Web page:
10 Greatest British Open Moments


The British Open is the oldest of the four Golf majors and it should come as no surprise that there has been a host of memorable moments since the tournament was held for the first time way back in 1860.

No Australian has won the British Open since Greg Norman triumphed in 1993, but it has generally been a happy hunting ground for Australians as well as some of the greatest golfers in history.

We have gone through the history of the British Open and below you can find ten of the greatest British Open moments!

1972 British Open – Lee Trevino’s Miracle Chip

Younger golf fans know Lee Trevino from his appearances in Happy Gilmore, but he is one of the greatest and most popular golfers in history.

One of Trevino’s crowning moments came at the 1972 British Open when he became the first player to successfully defend the title since Arnold Palmer in 1962.

Trevino’s chipping was nothing short of outstanding throughout the tournament and an outstanding chip from the rough on the 17th hole of the final round gave him a one stroke victory over the great Jack Nicklaus.

1977 British Open – The Duel In The Sun

Tom Watson and Jack Nicklaus are two of the greatest golfers in history and their memorable battle at the 1977 British Open has been dubbed ‘The Duel In The Sun’.

Nicklaus and Watson went into the third round tied for second and over the next two days they both playing simply outstanding golf.

Both shot a 65 for their third round and Watson picked-up seven birdies in the final round to record a one-stroke lead over his great rival, who was ten shots clear of Hubert Green in third.

1986 British Open – Norman Claims A Maiden Major

Greg Norman went into the 1986 British Open under plenty of pressure following his meltdown in the final round of the 1986 US Open.

Norman had a narrow lead going into the final round and was surely haunted by  his demons from the US Open, but he showed plenty of composure to shoot 68 in the final round and cruise to a maiden major title.

Unfortunately, Norman’s demons would emerge once again at a number of other majors later in his career and he finished with just two major titles.

1987 British Open – Faldo Pars His Way To Victory

The final round of the 1987 British Open have to be right up there with the most bizarre in majors history.

Nick Faldo did not make a single birdie in his final round, but he didn’t bogey any holes either and a complete round of 18 pars was enough to see him claim a maiden British Open title.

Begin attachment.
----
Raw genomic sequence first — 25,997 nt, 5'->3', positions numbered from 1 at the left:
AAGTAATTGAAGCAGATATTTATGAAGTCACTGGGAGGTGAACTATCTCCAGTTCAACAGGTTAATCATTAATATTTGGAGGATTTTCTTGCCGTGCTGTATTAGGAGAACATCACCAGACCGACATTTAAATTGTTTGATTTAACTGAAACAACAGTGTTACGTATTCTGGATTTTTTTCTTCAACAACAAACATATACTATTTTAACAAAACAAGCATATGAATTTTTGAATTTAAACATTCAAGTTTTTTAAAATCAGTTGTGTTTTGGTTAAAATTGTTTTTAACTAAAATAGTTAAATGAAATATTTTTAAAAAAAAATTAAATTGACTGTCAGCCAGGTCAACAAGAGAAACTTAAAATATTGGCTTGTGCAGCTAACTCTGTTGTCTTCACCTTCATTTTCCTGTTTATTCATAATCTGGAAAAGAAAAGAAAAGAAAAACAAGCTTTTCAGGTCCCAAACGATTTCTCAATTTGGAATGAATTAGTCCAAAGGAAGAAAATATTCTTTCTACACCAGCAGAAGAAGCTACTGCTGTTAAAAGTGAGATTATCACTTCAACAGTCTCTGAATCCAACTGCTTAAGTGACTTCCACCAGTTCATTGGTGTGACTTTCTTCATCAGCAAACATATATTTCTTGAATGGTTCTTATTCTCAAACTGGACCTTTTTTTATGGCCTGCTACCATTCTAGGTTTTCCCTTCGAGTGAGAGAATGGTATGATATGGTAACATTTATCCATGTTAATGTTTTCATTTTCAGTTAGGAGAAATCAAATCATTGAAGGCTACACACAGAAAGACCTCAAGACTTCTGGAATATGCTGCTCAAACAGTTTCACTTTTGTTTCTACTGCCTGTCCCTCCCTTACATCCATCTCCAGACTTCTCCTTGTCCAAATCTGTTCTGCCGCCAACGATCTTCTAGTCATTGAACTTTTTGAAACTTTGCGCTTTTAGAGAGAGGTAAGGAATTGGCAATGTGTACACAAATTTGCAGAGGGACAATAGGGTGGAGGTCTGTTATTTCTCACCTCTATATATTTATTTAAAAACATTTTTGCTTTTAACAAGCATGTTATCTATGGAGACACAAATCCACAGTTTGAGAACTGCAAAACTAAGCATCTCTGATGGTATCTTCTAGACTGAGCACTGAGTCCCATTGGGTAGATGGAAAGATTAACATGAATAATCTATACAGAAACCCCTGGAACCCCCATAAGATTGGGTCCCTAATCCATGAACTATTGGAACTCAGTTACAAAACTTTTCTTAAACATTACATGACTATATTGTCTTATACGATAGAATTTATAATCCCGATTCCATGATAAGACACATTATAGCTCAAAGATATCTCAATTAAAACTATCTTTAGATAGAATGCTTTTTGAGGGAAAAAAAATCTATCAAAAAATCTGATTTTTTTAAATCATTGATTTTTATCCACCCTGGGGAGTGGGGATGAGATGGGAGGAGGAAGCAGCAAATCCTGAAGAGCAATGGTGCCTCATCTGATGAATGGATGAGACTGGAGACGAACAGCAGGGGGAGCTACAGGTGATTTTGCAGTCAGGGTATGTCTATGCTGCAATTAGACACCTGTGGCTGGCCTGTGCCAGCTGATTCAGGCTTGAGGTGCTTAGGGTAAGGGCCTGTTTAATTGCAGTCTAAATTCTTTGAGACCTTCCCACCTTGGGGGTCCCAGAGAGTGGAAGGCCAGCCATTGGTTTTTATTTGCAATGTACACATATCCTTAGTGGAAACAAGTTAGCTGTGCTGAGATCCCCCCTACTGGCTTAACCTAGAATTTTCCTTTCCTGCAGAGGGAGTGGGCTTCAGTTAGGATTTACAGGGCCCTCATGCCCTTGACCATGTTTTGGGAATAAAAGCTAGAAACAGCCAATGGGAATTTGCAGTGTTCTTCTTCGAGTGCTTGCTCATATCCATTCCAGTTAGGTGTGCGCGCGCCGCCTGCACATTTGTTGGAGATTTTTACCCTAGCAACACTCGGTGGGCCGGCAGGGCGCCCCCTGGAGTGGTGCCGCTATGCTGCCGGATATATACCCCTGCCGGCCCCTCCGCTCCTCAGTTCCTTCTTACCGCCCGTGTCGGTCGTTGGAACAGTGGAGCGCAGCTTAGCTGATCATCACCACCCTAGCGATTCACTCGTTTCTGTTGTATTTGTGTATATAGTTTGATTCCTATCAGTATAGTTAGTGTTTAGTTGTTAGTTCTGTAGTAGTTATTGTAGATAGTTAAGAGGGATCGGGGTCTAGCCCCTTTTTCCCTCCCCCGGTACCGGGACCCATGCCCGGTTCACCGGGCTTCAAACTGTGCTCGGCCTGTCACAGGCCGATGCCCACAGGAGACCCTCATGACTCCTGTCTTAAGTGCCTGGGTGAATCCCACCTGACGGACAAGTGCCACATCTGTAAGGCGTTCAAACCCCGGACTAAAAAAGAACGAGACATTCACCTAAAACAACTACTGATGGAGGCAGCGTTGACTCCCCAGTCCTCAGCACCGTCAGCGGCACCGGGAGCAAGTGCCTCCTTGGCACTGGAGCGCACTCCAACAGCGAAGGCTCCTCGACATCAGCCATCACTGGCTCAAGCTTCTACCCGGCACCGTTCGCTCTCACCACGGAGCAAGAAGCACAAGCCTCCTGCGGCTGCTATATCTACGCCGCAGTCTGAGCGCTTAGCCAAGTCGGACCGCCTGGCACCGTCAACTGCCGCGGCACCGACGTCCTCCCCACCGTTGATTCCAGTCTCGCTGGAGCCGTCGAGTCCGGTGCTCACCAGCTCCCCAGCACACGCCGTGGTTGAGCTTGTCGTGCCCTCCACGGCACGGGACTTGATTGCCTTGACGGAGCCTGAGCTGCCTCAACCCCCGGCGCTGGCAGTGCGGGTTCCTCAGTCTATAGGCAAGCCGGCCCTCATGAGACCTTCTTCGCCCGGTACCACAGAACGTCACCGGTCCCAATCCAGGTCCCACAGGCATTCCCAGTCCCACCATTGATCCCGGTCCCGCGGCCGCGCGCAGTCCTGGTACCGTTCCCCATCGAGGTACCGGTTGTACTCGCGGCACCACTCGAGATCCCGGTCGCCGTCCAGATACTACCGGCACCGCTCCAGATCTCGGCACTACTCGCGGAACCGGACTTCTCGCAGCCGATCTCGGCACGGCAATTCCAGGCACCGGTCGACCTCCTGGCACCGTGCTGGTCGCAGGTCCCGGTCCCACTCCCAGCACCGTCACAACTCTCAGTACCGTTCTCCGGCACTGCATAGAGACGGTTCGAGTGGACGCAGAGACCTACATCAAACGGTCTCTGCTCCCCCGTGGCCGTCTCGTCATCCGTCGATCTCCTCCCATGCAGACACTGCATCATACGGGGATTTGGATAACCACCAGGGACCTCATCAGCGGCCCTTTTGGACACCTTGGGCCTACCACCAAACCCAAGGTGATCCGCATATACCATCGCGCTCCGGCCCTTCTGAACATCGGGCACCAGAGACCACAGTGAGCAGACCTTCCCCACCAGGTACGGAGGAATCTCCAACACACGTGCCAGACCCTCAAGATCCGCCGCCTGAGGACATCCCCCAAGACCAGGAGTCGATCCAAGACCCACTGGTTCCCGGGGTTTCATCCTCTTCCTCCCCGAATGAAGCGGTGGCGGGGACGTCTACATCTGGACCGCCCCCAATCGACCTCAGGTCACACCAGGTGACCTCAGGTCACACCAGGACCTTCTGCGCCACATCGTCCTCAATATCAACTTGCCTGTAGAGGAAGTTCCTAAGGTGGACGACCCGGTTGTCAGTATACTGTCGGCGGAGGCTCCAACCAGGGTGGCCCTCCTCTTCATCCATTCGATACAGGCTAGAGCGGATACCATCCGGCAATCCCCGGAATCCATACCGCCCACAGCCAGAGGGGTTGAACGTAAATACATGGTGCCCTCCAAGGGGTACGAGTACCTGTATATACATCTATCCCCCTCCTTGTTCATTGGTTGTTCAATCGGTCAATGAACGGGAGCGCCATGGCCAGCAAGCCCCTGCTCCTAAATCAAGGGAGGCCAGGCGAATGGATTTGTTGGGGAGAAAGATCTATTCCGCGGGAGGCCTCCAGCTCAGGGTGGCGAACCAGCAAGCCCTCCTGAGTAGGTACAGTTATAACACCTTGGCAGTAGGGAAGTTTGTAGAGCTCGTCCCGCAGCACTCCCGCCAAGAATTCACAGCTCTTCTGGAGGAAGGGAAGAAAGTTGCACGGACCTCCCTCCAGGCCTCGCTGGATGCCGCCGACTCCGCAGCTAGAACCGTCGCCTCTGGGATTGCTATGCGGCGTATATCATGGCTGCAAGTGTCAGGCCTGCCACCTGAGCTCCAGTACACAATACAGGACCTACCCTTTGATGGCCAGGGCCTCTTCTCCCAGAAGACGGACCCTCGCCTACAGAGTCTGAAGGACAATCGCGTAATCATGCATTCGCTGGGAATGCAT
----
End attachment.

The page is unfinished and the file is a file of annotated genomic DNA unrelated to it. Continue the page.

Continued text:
1995 British Open – Daly Beats Rocca In Playoff

I doubt that there has ever been a time when two bigger characters have fought out the final round of a major.

John Daly completed his round and was a shot clear of Costantino Rocca and he looked as though he had the title won when Rocca left himself an extremely long birdie putt from the area of the green known as the Valley Of Sin.

Rocca somehow managed to nail this 65-foot uphill putt, but Daly was able to regain his composure and he comfortably won a Playoff to win his second major.

1999 British Open – Jean van de Velde’s 18th Hole Meltdown

Jean van de Velde’s meltdown at the 1999 British Open is known as either the biggest choke or one of the most heartbreaking moments in golf history, depending on who you talk too.

Van de Velde had played outstanding golf throughout the tournament and he went into the find hole with what looked to be an insurmountable three-stroke lead.

This wasn’t the case.

The Frenchmen absolutely massacred the final hole and memorably removed his shoes and socks in an attempt to play his ball out of water.

He ended up shooting a triple bogey and lost the tournament to Paul Lawrie in a three-way playoff.

Organisers were so confident that Van de Velde had the tournament won that his name had alreadu been engraved on the Claret Jug!

2000 British Open – Tiger Dominates

Watching Tiger Woods at his peak was an absolute joy to behold and he was able to complete the career Grand Slam with his win at the 2000 British Open.

Wood shot 19 under par to win the tournament by eight strokes and he held the record for the lowest score recorded at a major until 2015 when Jason Day broke said record at the PGA Championships.

2006 British Open – Tiger’s Emotional Win

Woods’ win at the 2006 British Open was not as dominant, but it was far more emotional.

Tiger’s father Earl Wood had passed away in May and Tiger’s 2006 British Open win was his first major tournament win since.

After securing the title, an overwhelmed Woods sobbed uncontrollably as he was consoled by long-time caddie Steve Williams.

2007 British Open – Garcia Chokes, Harrington Thrives

Sergio Garcia is now a major winner after taking out The Masters in 2017, but a major looked as though it would never come following his choke at the 2007 British Open.

Garcia went into the final round with a lead of three strokes and a six stroke lead over Padraig Harrington, but the Spaniard struggled throughout the round and hit five bogeys.

Harrington himself choked in the final round and Garcia was able to force a playoff, but Garcia bogeyed the first hole and was never able to get back into the contest.

2016 British Open – Stenson Outlasts Mickleson

It will be very tough for the 2017 British Open to match the final round of the 2016 British Open.

Henrik Stenson and Phil Mickelson went into the final round with a clear lead over the rest of the field and they continued to extend that lead during a memorable final round.

Mickelson shot a final round 65 – which included an eagle, four birdies and no bogeys – but it was not enough as Stenson shot an incredible 63 with ten birdies to claim a maiden major.

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